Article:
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The Gulf War oil spill was one of the largest oil spills in history, resulting from the Gulf War in 1991.[1][2] The apparent strategic goal was to foil a potential landing by US Marines. It also made commandeering oil reserves very difficult for US forces.[3] The immediate reports from Baghdad said that American air strikes had caused a discharge of oil from two tankers. Coalition forces determined the main source of oil to be the Sea Island terminal in Kuwait.[4] On January 26, three US F-117 fighter-bombers destroyed pipelines to prevent further spillage into the Persian Gulf.[5] Several other sources of oil were found to be active: tankers and a damaged Kuwaiti oil refinery near Mina Al Ahmadi, tankers near Bubiyan Island, and Iraq's Mina Al Bakr terminal.[6]

Environmental impact[]

Early estimates on the volume spilled ranged around 11,000,000 US barrels (1,300,000 m3).[7] These numbers were however significantly adjusted downward by later, more detailed studies, both by government (4,000,000 US barrels (480,000 m3) to 6,000,000 US barrels (720,000 m3)) [8] and private (2,000,000 US barrels (240,000 m3) to 4,000,000 US barrels (480,000 m3)) researchers.[9]

The slick reached a maximum size of 101 miles (160 km) by 42 miles (68 km) and was 5 inches (13 cm) thick in some areas. Despite the uncertainty surrounding the size of the spill, figures place it several times [10] the size (by volume) of the Exxon Valdez oil spill.

The New York Times reported that a 1993 study sponsored by UNESCO, Bahrain, Iran, Iraq, Kuwait, Oman, Qatar, Saudi Arabia, the United Arab Emirates and the United States found the spill did "little long-term damage": About half the oil evaporated, 1,000,000 US barrels (120,000 m3) were recovered and 2,000,000 US barrels (240,000 m3) to 3,000,000 US barrels (360,000 m3) washed ashore, mainly in Saudi Arabia.[11]

More recent scientific studies have tended to disagree with this assessment. Marshlands and mud tidal flats continued to contain large quantities of oil, over nine years later, and full recovery is likely to take decades.

Dr. Jacqueline Michel, US geochemist (2010 interview – transcript of radio broadcast):[12]

The long term effects were very significant. There was no shoreline cleanup, essentially, over the 800 kilometers that the oil – - in Saudi Arabia. And so when we went back in to do quantitative survey in 2002 and 2003, there was a million cubic meters of oil sediment remained then 12 years after the spill.... [T]he oil penetrated much more deeply into the intertidal sediment than normal because those sediments there have a lot of crab burrows, and the oil penetrated deep, sometimes 30, 40 centimeters, you know a couple of feet, into the mud of these tidal flats. There’s no way to get it out now. So it has had long term impact.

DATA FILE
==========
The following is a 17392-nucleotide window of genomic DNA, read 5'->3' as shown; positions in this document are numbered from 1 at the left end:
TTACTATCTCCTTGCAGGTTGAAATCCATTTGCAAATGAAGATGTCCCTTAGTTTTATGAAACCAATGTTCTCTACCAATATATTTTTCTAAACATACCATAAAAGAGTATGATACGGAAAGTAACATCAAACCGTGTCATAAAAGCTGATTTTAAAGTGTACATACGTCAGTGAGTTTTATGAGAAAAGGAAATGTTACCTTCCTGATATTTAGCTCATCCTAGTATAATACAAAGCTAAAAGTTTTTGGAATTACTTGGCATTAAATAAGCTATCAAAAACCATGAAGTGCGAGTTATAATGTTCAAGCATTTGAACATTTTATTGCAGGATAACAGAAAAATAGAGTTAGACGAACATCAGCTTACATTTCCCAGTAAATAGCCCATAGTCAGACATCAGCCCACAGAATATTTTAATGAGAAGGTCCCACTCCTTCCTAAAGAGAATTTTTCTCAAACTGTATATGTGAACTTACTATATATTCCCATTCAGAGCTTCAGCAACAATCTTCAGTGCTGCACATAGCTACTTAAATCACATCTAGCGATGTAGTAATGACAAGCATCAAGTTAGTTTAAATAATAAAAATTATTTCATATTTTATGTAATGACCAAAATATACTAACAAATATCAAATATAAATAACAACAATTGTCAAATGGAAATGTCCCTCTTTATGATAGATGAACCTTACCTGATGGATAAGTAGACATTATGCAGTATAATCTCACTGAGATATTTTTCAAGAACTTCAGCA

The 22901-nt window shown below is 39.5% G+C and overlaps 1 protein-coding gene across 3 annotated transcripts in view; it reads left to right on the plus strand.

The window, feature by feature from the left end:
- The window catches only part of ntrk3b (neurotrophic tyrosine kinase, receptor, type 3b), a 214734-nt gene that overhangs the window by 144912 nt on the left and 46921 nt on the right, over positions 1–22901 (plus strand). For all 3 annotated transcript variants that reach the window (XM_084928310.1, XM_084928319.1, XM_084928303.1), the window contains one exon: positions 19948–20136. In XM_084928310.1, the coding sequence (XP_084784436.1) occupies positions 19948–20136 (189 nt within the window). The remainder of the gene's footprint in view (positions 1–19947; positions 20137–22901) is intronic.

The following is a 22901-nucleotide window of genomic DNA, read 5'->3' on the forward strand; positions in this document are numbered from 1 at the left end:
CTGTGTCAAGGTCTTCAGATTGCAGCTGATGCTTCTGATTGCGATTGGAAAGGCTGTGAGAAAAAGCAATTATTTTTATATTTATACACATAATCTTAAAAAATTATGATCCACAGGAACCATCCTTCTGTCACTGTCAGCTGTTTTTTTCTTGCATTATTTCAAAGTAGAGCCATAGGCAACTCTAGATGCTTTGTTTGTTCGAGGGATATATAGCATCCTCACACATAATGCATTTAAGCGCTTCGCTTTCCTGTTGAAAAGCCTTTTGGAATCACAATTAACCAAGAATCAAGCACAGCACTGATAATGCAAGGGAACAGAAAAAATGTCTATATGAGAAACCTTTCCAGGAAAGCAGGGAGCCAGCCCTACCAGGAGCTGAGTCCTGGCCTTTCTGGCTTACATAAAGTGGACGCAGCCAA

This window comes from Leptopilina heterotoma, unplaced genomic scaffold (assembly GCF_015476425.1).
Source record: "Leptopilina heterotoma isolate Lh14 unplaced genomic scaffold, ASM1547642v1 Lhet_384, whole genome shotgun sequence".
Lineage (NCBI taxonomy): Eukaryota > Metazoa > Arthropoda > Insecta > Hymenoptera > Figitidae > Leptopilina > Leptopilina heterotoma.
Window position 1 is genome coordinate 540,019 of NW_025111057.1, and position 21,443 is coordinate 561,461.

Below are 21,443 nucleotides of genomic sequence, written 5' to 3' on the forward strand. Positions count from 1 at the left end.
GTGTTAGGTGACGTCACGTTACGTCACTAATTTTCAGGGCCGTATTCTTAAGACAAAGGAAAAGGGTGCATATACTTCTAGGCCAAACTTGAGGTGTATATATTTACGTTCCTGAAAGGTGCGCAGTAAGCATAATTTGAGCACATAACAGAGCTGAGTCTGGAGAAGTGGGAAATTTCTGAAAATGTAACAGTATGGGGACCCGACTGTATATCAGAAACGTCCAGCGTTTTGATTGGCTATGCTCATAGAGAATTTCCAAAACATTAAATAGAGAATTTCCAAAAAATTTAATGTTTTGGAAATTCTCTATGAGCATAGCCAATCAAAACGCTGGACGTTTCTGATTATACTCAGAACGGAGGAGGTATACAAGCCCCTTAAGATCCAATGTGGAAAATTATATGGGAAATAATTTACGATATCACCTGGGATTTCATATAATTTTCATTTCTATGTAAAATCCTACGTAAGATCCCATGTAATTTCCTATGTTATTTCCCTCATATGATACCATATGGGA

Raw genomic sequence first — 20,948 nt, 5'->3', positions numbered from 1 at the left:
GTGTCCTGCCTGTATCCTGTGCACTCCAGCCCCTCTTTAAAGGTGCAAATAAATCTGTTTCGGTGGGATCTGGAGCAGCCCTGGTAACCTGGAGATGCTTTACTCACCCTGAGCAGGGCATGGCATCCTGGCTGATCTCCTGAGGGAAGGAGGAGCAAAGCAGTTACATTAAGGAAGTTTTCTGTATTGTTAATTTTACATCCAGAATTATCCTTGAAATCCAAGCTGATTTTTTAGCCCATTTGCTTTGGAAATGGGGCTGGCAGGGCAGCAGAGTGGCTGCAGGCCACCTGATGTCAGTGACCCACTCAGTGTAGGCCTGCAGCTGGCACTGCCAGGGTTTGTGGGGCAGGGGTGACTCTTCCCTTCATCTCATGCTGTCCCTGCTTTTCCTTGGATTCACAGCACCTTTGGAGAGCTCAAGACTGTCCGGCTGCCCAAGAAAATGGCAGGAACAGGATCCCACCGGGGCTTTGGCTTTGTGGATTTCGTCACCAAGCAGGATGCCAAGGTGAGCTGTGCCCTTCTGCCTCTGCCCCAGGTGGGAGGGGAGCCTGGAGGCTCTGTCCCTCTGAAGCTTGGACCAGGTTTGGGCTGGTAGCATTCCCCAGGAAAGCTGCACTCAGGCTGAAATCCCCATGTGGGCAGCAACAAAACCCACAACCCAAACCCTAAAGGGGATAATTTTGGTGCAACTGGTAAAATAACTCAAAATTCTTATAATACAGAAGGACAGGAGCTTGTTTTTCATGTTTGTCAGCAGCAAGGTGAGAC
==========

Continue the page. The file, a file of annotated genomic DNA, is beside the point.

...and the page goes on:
Dr. Hans-Jörg Barth, German geographer (2001 research report):[13]

The study demonstrated that, in contrary to previously published reports e.g. already 1993 by UNEP, several coastal areas even in 2001 still show significant oil impact and in some places no recovery at all. The salt marshes which occur at almost 50% of the coastline show the heaviest impact compared to the other ecosystem types after 10 years. Completely recovered are the rocky shores and mangroves. Sand beaches are on the best way to complete recovery. The main reason for the delayed recovery of the salt marshes is the absence of physical energy (wave action) and the mostly anaerobic milieu of the oiled substrates. The latter is mostly caused by cyanobacteria which forms impermeable mats. In other cases tar crusts are responsible. The availability of oxygen is the most important criteria for oil degradation. Where oil degrades it was obvious that benthic intertidal fauna such as crabs re-colonise the destroyed habitats long before the halophytes. The most important paths of regeneration are the tidal channels and the adjacent areas. Full recovery of the salt marshes will certainly need some more decades.

The Financial Times, in reference to the April 2010 Deepwater Horizon oil spill in the Gulf of Mexico, cited the 1993 optimistic assessment of the Gulf War oil spill as evidence that "Initial warnings of catastrophic environmental damage from oil spills can turn out to be overdone".[14]

See also[]


  2. Mughal, Muhammad Aurang Zeb. 2013. "Persian Gulf Desert and Semi-desert." Biomes & Ecosystems, Vol. 3, Robert Warren Howarth (ed.). Ipswich, MA: Salem Press, pp. 1000-1002.
  3. "Timeline: 120 years of major oil spills". Australian Broadcasting Corporation. May 4, 2010. Retrieved May 25, 2010. 
  4. World's Largest Oil Spills Map
  5. Dorr, Robert (1991).Desert Storm Air War. Motorbooks International, p. 75. ISBN 0-87938-560-X
  6. Bultmann, Paul R. (2001). "Environmental Warfare: 1991 Persian Gulf War". State University of New York College at Oneonta. Retrieved 2009-10-28. 
  7. G. Landrey, Wilbur (30 January 1991). "Oil slick in gulf likely to spread". pp. p. 5A.,4562220&dq=gulf+oil+spill+462+million+gallons&hl=en. Retrieved 5 May 2010. 
  8. "Environmental Warfare: 1991 Persian Gulf War". Retrieved 2011-05-14. 
  9. Hosny Khordagui; Dhari Al-Ajmi (July 1993). "Environmental impact of the Gulf War: An integrated preliminary assessment". Springer New York. pp. 557–562. Digital object identifier:10.1007/BF02394670. ISSN 0364-152X. 
  11. "Gulf Found to Recover From War's Oil Spill". 1993-03-18. Retrieved 2009-10-28. 
  12. "Lessons learned from Gulf War oil spill | PRI's The World". Retrieved 2011-05-14. 
  13. "Microsoft Word - Gulfreport.d" (PDF). Retrieved 2011-05-14. 
  14. "Confusion over scale of oil spill pollution: Infobox "Damage warnings can be overdone"9a.html". 

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